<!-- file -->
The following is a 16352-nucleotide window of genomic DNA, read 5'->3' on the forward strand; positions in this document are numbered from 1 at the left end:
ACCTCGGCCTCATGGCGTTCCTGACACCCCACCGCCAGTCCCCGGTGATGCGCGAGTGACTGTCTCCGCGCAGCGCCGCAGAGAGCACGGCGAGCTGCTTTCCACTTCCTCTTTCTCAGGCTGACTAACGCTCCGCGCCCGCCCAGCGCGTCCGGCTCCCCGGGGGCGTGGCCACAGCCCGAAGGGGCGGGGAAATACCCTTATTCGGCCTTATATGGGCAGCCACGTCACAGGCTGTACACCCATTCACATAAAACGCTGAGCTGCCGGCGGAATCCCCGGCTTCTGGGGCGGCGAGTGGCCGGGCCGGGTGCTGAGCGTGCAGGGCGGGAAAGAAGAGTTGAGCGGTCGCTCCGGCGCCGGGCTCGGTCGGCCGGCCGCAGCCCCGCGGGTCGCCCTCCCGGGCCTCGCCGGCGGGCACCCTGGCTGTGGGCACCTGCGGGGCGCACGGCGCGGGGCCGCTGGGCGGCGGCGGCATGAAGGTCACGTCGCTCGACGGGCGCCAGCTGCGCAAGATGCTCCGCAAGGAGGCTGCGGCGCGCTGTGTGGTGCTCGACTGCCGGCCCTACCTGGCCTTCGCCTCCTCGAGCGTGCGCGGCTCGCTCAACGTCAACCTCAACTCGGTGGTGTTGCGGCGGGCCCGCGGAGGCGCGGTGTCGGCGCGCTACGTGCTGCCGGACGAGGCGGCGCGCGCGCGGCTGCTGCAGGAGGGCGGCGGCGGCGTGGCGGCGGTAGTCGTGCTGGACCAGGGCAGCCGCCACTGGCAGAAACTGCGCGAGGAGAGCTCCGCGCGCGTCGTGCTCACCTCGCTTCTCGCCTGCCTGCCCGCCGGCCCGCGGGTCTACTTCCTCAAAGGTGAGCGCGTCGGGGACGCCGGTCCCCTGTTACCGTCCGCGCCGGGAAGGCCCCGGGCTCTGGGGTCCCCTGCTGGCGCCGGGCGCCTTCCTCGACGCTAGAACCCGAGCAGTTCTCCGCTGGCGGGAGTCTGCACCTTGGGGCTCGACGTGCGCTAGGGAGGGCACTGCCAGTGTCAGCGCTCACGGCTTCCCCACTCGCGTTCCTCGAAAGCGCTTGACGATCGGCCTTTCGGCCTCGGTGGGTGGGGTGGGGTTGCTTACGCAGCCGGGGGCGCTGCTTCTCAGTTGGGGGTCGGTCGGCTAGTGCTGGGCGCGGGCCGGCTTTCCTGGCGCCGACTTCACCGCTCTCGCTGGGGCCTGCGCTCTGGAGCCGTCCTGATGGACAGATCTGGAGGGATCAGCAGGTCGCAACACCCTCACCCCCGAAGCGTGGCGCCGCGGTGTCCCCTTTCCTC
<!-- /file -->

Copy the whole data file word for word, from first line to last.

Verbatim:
The following is a 16352-nucleotide window of genomic DNA, read 5'->3' on the forward strand; positions in this document are numbered from 1 at the left end:
ACCTCGGCCTCATGGCGTTCCTGACACCCCACCGCCAGTCCCCGGTGATGCGCGAGTGACTGTCTCCGCGCAGCGCCGCAGAGAGCACGGCGAGCTGCTTTCCACTTCCTCTTTCTCAGGCTGACTAACGCTCCGCGCCCGCCCAGCGCGTCCGGCTCCCCGGGGGCGTGGCCACAGCCCGAAGGGGCGGGGAAATACCCTTATTCGGCCTTATATGGGCAGCCACGTCACAGGCTGTACACCCATTCACATAAAACGCTGAGCTGCCGGCGGAATCCCCGGCTTCTGGGGCGGCGAGTGGCCGGGCCGGGTGCTGAGCGTGCAGGGCGGGAAAGAAGAGTTGAGCGGTCGCTCCGGCGCCGGGCTCGGTCGGCCGGCCGCAGCCCCGCGGGTCGCCCTCCCGGGCCTCGCCGGCGGGCACCCTGGCTGTGGGCACCTGCGGGGCGCACGGCGCGGGGCCGCTGGGCGGCGGCGGCATGAAGGTCACGTCGCTCGACGGGCGCCAGCTGCGCAAGATGCTCCGCAAGGAGGCTGCGGCGCGCTGTGTGGTGCTCGACTGCCGGCCCTACCTGGCCTTCGCCTCCTCGAGCGTGCGCGGCTCGCTCAACGTCAACCTCAACTCGGTGGTGTTGCGGCGGGCCCGCGGAGGCGCGGTGTCGGCGCGCTACGTGCTGCCGGACGAGGCGGCGCGCGCGCGGCTGCTGCAGGAGGGCGGCGGCGGCGTGGCGGCGGTAGTCGTGCTGGACCAGGGCAGCCGCCACTGGCAGAAACTGCGCGAGGAGAGCTCCGCGCGCGTCGTGCTCACCTCGCTTCTCGCCTGCCTGCCCGCCGGCCCGCGGGTCTACTTCCTCAAAGGTGAGCGCGTCGGGGACGCCGGTCCCCTGTTACCGTCCGCGCCGGGAAGGCCCCGGGCTCTGGGGTCCCCTGCTGGCGCCGGGCGCCTTCCTCGACGCTAGAACCCGAGCAGTTCTCCGCTGGCGGGAGTCTGCACCTTGGGGCTCGACGTGCGCTAGGGAGGGCACTGCCAGTGTCAGCGCTCACGGCTTCCCCACTCGCGTTCCTCGAAAGCGCTTGACGATCGGCCTTTCGGCCTCGGTGGGTGGGGTGGGGTTGCTTACGCAGCCGGGGGCGCTGCTTCTCAGTTGGGGGTCGGTCGGCTAGTGCTGGGCGCGGGCCGGCTTTCCTGGCGCCGACTTCACCGCTCTCGCTGGGGCCTGCGCTCTGGAGCCGTCCTGATGGACAGATCTGGAGGGATCAGCAGGTCGCAACACCCTCACCCCCGAAGCGTGGCGCCGCGGTGTCCCCTTTCCTC